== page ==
Python 3000 vs Perl 6

Michele Simionato michele.simionato at gmail.com
Tue Jun 24 20:07:28 CEST 2008


On Jun 24, 5:11 pm, bearophileH... at lycos.com wrote:
> Well chosen restrictions sometimes are very useful, they may act like
> a scaffolding, you can build higher constructions on them (Python has
> no macros, this is a restriction. But this restriction has some
> advantages. One of the main advantages is that it makes the Python
> code more uniform across different programmers, this is one of the
> thinks that makes the Python world so full of pre-made modules to do
> most of the things you may want to do).

I am all in favor of *well chosen* restrictions.
However the meaning of "well chosen" depends on the context. For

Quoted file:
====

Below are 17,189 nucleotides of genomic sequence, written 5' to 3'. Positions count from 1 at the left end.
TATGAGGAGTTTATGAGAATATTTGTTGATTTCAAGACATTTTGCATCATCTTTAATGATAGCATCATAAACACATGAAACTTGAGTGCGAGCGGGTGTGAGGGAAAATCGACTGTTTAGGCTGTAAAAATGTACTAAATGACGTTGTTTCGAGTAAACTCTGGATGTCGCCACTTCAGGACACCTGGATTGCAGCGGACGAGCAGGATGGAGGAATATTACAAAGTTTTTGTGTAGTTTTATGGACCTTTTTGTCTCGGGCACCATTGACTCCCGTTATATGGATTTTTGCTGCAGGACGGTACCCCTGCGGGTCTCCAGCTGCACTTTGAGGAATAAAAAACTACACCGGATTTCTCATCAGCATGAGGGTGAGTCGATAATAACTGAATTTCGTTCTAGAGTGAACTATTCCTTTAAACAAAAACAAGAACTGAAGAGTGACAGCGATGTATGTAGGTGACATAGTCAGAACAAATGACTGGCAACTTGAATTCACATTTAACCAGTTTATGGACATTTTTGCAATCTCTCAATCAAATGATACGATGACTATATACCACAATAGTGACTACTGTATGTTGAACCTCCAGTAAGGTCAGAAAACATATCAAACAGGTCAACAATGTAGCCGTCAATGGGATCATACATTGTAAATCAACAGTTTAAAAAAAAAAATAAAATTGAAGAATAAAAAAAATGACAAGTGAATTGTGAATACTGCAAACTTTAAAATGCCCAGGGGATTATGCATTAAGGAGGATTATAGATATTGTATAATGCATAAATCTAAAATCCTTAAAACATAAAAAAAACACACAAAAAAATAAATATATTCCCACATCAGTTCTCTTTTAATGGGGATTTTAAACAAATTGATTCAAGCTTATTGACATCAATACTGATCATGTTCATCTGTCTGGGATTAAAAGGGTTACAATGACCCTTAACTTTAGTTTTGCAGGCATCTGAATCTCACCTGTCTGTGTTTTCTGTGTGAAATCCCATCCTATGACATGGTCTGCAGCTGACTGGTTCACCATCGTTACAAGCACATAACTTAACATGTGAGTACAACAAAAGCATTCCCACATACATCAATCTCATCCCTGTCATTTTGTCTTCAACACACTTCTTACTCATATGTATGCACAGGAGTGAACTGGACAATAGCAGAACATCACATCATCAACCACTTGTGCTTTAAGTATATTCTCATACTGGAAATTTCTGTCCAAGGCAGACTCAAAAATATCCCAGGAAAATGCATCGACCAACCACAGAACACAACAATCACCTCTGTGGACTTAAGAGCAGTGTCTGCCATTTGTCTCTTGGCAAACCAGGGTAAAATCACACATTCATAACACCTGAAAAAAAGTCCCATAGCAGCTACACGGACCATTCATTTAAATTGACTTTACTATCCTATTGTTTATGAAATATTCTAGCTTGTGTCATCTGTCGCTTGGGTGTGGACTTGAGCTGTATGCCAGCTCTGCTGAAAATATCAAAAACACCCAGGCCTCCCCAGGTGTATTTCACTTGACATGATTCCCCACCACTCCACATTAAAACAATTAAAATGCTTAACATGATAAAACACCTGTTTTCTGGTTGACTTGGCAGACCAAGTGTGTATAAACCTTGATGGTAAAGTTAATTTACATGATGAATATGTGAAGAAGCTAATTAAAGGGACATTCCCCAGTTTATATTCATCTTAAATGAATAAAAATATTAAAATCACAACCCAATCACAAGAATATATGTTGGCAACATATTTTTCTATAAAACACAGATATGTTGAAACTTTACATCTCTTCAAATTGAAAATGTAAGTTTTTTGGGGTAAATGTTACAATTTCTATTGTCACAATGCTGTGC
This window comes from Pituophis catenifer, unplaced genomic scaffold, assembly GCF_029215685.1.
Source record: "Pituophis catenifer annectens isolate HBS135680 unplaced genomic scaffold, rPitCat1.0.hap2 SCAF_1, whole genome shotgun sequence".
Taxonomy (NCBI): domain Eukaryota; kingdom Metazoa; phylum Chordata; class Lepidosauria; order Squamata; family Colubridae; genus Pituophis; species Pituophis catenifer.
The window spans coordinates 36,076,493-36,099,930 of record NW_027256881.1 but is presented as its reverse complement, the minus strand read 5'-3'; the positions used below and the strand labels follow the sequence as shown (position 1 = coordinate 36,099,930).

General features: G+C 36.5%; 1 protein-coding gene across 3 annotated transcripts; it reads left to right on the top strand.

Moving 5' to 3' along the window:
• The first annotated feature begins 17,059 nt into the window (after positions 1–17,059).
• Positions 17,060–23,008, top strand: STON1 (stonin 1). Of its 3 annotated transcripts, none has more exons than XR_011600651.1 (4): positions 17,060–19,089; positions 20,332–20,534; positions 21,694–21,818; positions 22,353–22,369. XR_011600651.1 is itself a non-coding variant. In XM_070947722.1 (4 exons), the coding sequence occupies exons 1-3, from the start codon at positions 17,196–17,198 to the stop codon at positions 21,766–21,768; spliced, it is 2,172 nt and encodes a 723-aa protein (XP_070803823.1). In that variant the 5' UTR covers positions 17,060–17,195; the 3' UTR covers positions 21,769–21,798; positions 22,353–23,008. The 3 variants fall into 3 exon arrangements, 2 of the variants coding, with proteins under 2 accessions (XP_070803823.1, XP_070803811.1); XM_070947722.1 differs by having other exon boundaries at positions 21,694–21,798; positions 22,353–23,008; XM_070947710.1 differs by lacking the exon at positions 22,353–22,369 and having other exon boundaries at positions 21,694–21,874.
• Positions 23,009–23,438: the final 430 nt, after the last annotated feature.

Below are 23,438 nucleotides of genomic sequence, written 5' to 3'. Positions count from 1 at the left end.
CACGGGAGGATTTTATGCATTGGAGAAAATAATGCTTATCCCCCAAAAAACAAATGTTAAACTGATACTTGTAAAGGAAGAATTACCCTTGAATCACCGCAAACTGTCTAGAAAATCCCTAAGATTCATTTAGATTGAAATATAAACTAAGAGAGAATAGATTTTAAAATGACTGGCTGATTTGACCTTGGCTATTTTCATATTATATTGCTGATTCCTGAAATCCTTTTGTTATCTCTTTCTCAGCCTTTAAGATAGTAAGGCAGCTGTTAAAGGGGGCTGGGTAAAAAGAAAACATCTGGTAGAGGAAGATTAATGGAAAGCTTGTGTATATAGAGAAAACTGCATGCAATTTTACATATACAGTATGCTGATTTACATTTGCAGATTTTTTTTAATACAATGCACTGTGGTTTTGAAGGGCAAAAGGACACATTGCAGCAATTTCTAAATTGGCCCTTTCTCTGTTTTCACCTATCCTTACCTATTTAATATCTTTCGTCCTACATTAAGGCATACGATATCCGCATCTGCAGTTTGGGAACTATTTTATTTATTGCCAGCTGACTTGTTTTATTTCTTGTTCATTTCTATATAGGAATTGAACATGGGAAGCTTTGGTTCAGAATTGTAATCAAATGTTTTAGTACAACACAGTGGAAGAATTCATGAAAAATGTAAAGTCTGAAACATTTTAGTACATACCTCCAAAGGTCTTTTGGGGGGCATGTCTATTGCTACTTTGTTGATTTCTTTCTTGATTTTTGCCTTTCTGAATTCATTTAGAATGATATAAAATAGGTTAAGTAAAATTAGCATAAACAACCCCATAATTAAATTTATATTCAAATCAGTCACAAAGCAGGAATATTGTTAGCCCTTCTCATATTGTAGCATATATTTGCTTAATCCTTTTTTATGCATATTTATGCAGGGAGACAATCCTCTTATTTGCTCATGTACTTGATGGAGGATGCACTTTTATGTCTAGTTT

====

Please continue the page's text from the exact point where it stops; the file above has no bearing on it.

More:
instance, just today I was reading this
very interesting paper on PLT Scheme object system:
http://www.cs.utah.edu/plt/publications/aplas06-fff.pdf
The interesting thing is that the whole system
is built in pure Scheme on top of macros, and still
it has an acceptable performance. In Python I could never
do the same, I would need to resort to C. So, while
I agree that for the common use cases of the enterprise
programmer Python is much more productive than Scheme,
a computer scientists experimenting with object systems
will probably find Scheme more suitable then Python.
But I am digressing. The point is that a language
with very few well chosen features (say Scheme)
allows you to build everything else on top of it
(say an object system) without needing to resort
to a different implementation language.
I program in Python much more than in Scheme for many reasons, but not
because I think that Clinger's maxin is wrong.

       Michele Simionato



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